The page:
Gemcitabine has been studied in combination with a number of other chemotherapeutic agents for its synergistic effect in the treatment of non-small cell lung cancer (NSCLC).10 Gemcitabine is an ideal drug for combination chemotherapy because it has not shown any toxicity when combined with other agents. Furthermore, its mode of action differs from other chemotherapy regimens used for NSCLC.10 In particular, the combinations of gemcitabine with cisplatin, gemcitabine with vindesine, and gemcitabine with pemetrexed have shown promising results.10,11 Nucleotide-pool modulation, drug metabolism, and cellular DNA repair capacity contribute to this synergistic effect.
The camptothecin analogue topotecan has synergistic activity with cisplatin, doxorubicin, etoposide, paclitaxel, and cytarabine, in decreasing order of occurrence.12 Of particular interest, therefore, are the combinations of cisplatin with topotecan and cisplatin with doxorubicin.12 It is proposed that the inhibition of topoisomerase I by topotecan may alter cells' ability to repair cisplatin adducts.13
In a synergistic reaction, leucovorin enhances the cytotoxicity of 5-FU, an effect that is greater than that occurring with the combination of methotrexate and 5-FU. This combination frequently is used in the management of colon cancer.14
Since thalidomide potentiates the sedative effects of benzodiazepines, opiates, hypnotics, and alcohol, patients should be warned about increased drowsiness when these drugs are taken in combination. Additionally, patients taking thalidomide who are also receiving dexamethasone or doxorubicin should be given warfarin or low-molecular-weight heparins, since this combination increases the risk of venous thromboembolism.15 A similar effect is noted for lenalidomide.15
A pharmacokinetic interaction occurs when one medication alters the absorption, distribution, metabolism, or excretion of another. The most common pharmacokinetic interactions noted in oncology are those involving the modulation of hepatic metabolism by CYP450.
The effect of other drugs or nonmedicinal products on the amount of chemotherapeutic drug absorbed is especially important in the case of orally administered drugs. Food intake may increase or decrease these drugs' absorption. For example, it is important that capecitabine be taken within 30 minutes after a meal. The safety of capecitabine taken on an empty stomach has not been established.16 When pharmacists dispense prescriptions for these agents, it is essential that they make patients aware of the effect or food or drugs.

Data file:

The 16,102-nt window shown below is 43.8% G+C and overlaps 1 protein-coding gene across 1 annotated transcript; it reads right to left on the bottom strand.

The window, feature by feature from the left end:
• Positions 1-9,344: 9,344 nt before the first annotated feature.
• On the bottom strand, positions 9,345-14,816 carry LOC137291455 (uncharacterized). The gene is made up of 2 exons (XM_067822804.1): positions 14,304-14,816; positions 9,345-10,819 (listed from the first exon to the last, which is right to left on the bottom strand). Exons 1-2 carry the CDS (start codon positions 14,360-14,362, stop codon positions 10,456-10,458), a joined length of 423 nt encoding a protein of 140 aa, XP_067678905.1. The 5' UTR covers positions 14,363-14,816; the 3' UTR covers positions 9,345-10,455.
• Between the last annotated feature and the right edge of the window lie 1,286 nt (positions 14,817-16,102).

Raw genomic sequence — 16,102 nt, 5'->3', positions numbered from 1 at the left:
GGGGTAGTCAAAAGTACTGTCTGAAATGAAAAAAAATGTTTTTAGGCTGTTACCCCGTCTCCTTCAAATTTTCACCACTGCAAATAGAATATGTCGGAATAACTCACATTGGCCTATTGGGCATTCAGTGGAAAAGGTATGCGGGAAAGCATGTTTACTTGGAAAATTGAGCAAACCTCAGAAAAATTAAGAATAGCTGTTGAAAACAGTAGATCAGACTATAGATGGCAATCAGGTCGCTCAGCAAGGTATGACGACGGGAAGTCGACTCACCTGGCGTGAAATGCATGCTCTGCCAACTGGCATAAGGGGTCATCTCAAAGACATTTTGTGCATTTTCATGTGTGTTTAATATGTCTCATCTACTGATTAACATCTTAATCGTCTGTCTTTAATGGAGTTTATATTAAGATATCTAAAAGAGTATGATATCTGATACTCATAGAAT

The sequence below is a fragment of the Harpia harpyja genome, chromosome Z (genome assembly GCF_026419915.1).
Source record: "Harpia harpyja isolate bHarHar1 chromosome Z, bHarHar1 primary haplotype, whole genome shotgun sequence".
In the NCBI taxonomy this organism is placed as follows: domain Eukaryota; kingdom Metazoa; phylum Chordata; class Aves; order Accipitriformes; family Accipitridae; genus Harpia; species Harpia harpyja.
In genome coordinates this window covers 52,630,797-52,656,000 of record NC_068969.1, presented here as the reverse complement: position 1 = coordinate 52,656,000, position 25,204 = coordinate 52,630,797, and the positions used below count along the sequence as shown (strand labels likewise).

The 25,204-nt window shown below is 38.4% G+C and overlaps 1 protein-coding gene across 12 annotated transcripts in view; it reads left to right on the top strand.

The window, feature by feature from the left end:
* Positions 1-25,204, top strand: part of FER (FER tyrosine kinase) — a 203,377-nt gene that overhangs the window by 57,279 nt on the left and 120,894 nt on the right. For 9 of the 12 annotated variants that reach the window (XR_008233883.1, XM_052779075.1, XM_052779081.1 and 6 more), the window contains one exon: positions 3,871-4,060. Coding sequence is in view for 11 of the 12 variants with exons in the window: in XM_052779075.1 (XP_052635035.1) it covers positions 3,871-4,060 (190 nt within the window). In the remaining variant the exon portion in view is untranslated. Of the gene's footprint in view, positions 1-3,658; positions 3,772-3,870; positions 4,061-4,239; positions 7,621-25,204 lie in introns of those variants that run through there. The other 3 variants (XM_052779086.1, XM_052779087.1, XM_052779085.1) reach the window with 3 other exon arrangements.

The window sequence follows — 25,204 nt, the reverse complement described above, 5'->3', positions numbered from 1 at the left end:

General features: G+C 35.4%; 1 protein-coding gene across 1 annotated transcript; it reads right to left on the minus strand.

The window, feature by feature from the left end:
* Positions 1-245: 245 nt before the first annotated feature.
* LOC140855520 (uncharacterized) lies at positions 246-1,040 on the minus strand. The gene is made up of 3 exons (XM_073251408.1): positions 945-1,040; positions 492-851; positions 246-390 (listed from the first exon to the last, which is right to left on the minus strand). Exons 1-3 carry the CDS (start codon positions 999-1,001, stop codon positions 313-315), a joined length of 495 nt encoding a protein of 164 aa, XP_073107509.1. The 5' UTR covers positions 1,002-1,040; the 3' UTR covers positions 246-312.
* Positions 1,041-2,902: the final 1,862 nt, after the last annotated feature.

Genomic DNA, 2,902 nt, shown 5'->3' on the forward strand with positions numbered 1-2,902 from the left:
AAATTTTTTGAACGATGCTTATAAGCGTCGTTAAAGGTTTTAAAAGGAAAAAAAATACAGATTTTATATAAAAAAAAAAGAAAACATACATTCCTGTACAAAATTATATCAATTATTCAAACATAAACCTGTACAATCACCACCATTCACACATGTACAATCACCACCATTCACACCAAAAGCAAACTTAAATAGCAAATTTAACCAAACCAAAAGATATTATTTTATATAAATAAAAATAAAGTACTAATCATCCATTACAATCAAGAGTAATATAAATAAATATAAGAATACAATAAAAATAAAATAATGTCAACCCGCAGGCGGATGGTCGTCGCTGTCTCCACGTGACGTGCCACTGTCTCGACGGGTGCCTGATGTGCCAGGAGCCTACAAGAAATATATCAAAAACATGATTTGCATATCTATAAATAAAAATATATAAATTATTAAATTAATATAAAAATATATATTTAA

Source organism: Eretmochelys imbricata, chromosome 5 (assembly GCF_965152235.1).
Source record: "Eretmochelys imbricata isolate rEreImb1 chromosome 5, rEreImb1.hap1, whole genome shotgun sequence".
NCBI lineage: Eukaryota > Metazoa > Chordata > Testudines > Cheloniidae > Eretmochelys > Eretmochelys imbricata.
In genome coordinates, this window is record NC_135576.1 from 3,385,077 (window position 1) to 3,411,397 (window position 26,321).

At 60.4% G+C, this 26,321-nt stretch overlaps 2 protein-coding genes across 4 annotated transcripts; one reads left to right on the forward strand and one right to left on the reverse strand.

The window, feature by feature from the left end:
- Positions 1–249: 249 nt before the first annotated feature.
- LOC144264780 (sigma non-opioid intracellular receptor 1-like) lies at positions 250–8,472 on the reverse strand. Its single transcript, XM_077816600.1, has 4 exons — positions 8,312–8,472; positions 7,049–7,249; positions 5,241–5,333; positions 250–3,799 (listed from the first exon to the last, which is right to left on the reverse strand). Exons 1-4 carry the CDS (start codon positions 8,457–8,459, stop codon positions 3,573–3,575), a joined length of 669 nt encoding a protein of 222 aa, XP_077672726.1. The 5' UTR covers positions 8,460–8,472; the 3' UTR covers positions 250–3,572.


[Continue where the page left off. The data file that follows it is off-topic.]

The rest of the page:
The enzyme xanthine oxidase inactivates mercaptopurine into thiouric acid. Since allopurinol inhibits xanthine oxidase, combined use slows the breakdown of mercaptopurine. This causes an increase in the mercaptopurine available for anabolic conversions that produce cytotoxic products such as thioguanine. It is recommended that the dose of mercaptopurine be reduced to 25% to 33% of the normal dose in patients requiring both drugs. A similar interaction is seen with azathioprine and allopurinol.17
Additionally, since most antineoplastic agents affect the gastrointestinal mucosa, they have the potential to interfere with the absorption of other orally administered drugs.18
The major factor affecting the distribution of drugs is how a drug binds to proteins such as albumin, alpha1-acid glycoprotein, lipoproteins, immunoglobulins, and erythrocytes. Drugs, such as phenytoin, that are highly bound to plasma proteins may be displaced by agents that have a higher affinity for the protein, leading to an increased concentration of the active drug.8 Drugs such as paclitaxel and etoposide are highly protein bound; therefore, they interact with other protein-bound drugs (e.g., warfarin).7 A similar effect may be seen with drugs that are transported by cell-bound transport proteins such as P-glycoprotein.9